• On Friday I was at the excellent 62nd Economic Policy Panel Meeting in the Central Bank of Luxembourg and was, together with Timo Goeschl, the discussant of a recent article of John Hassler, Per Krussell and Jonas Nycander. This is a policy-relevant article that is going to be published in the journal Economic Policy, and discusses their 2014 Econometrica paper with Mikhail Golosov and Aleh Tsyvinski, Optimal Taxes on Fossil Fuels in General Equilibrium, as well as provides further points on the green paradox, integrated assessment modelling, etc. Though I can’t give you many details yet (you can get the published version in June), what is interesting to see is that there has been a recent trend away from these large black-box integrated assessment models to smaller, more intuitive approaches that are analytically tractable. My main point is the following: In order to make these reduced-form integrated assessment models analytically tractable one has to resort to some stronger assumptions. Weakening those assumptions requires one to additionally address those other factors that make integrated assessment models so complicated, and one is back at the black box approach. Then again, given that we know very little about the damage functions, etc., one can obviously not claim that the reduced-form models are worse or better than the standard integrated assessment models that also rely on particular assumptions on e.g. damage functions.
    Pindyck is much more negative about integrated assessment models in general. Matthew Kahn discusses a bit about Pindyck’s comments. In case you are interested, you can read his full critiques HERE or in his new working paper HERE.
  • The European Society of Ecolocial Economics presents a new Handbook of Ecological Economics.
  • Fake meat solution: Many people changed to a vegetarian diet simply for moral reasons, or because they understood that there are serious health impacts from regular meat consumption. For example, it is now widely-accepted that eating meat every day is roughly as dangerous for you as smoking a pack of cigarettes every day. Thus, if you are a health-conscious person, or if you rank the welfare of animals sufficiently highly, yet at the same time if you enjoy a tasty burger, then fake meat may be just the alternative that you were searching for!
  • Investors fear the upcoming decommissioning of nuclear plants in Germany:  Estimates for decommissioning of German nuclear power plants ranges from 30-70 billion euros. In contrast, the provisions for dismanteling made by Germany’s nuclear utilities are 39 billion euros, certainly at the lower end of the cost spectrum. Given that costs in the nuclear industry tends to be underestimated by a factor of 1.5 to 2, we can imagine that the final costs will be even higher. As a result, investors are selling their shares from German nuclear utilities. I attach below the share prices for E.ON and RWE in Germany. As you can see, their shares prices have significantly dropped during the past two years.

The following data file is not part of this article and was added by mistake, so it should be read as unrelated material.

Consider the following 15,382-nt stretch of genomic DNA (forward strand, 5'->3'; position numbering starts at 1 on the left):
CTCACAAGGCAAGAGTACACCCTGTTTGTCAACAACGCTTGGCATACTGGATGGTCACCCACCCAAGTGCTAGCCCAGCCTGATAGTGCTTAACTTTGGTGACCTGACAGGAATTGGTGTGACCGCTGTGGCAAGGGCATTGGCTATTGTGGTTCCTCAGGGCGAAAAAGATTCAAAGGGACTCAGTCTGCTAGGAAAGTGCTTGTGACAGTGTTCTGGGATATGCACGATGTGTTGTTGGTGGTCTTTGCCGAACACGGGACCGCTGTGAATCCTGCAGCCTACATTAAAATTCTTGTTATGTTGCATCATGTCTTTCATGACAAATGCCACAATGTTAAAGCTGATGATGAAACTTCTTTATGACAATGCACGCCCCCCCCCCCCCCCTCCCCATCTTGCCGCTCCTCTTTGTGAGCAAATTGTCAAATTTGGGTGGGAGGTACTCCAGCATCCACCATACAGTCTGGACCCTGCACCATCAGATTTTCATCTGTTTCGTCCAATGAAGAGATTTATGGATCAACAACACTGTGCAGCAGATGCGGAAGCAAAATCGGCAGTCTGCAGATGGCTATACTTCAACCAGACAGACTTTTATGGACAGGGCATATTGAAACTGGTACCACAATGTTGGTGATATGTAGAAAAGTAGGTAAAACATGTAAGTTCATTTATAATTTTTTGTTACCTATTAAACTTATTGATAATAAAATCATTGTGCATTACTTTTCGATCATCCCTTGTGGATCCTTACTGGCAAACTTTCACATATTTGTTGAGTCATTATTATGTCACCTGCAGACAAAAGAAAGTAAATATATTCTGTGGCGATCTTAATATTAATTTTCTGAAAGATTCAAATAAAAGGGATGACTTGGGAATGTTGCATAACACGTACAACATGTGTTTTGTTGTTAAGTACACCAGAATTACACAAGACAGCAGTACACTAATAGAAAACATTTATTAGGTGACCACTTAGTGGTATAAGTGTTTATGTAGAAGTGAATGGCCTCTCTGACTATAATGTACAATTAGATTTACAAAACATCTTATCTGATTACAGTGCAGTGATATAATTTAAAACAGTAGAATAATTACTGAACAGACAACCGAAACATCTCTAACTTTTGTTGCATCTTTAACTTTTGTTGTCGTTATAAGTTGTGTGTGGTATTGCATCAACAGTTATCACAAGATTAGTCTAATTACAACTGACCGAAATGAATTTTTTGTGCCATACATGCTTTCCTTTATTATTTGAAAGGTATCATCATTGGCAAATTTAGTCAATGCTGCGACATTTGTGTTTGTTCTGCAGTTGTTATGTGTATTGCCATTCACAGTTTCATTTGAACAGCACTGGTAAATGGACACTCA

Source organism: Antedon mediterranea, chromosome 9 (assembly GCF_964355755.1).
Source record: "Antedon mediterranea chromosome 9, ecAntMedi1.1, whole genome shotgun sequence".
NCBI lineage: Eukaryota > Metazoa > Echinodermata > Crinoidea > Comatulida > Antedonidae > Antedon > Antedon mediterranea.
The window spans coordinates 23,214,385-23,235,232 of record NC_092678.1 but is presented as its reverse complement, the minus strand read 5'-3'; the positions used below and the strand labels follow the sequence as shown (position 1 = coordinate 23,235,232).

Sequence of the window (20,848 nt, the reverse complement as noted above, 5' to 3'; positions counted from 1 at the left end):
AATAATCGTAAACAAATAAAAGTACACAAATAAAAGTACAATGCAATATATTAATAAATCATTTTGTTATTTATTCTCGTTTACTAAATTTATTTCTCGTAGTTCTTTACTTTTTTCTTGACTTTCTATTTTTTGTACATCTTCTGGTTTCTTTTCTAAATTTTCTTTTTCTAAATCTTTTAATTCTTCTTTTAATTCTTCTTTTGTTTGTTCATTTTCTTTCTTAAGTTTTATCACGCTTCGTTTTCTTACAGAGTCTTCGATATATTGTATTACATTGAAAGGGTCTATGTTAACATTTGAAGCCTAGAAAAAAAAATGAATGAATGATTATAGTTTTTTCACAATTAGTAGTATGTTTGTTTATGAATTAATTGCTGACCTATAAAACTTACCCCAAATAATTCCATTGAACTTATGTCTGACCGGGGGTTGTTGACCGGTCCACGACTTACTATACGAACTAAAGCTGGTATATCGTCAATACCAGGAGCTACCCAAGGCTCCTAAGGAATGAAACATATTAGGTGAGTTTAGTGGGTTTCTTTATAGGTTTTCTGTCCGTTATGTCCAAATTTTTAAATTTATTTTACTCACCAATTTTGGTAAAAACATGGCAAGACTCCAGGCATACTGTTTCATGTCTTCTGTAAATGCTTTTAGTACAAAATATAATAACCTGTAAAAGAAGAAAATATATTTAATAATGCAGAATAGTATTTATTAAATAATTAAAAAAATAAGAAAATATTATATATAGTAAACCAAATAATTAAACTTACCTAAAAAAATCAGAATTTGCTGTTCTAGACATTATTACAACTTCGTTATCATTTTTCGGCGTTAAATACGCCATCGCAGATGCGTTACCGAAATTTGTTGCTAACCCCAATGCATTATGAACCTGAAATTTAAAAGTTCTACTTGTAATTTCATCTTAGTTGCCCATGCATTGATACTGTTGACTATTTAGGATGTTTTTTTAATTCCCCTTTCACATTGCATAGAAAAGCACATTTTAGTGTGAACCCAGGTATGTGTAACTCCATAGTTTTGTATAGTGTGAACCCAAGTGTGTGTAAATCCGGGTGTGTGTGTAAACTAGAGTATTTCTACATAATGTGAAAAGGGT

• World can be 100% renewable energy at no/little extra costs: Zachary Boren has done a good summary of the latest Greenpeace Energy (R)evolution Scenario. The bottom line is that, according to estimates by Greenpeace, the world can completely phase out BOTH non-renewables AND nuclear by 2050 at no extra costs. Has anyone deeply analyzed the assumptions of Greenpeace? It seems a bit optimistic, I mean the zero extra costs result. But hey – in effect – even at some extra cost should this be an interesting option. I mean, from our integrated assessment climate change models, basically bigger economic growth models with a climate change feedback, we economists generally find that it is optimal to continue to rely on fossil fuels for quite some while at to accept some degree of warming. But it is also clear from these models and subsequent sensitivity analyses that the more additional realistic feedbacks and information we add, like uncertainty, like health costs from fossil fuel use, potential for technical change in the renewable sector, etc, the earlier will we want to switch to renewables and phase out non-renewables. I think while we economists focus too much on the optimal policy given our limited models, we may also want to consider that small economic costs of completely phasing out nuclear and non-renewables may be strongly outweighed by a world without human-induced climate change and fewer worries about nuclear accidents.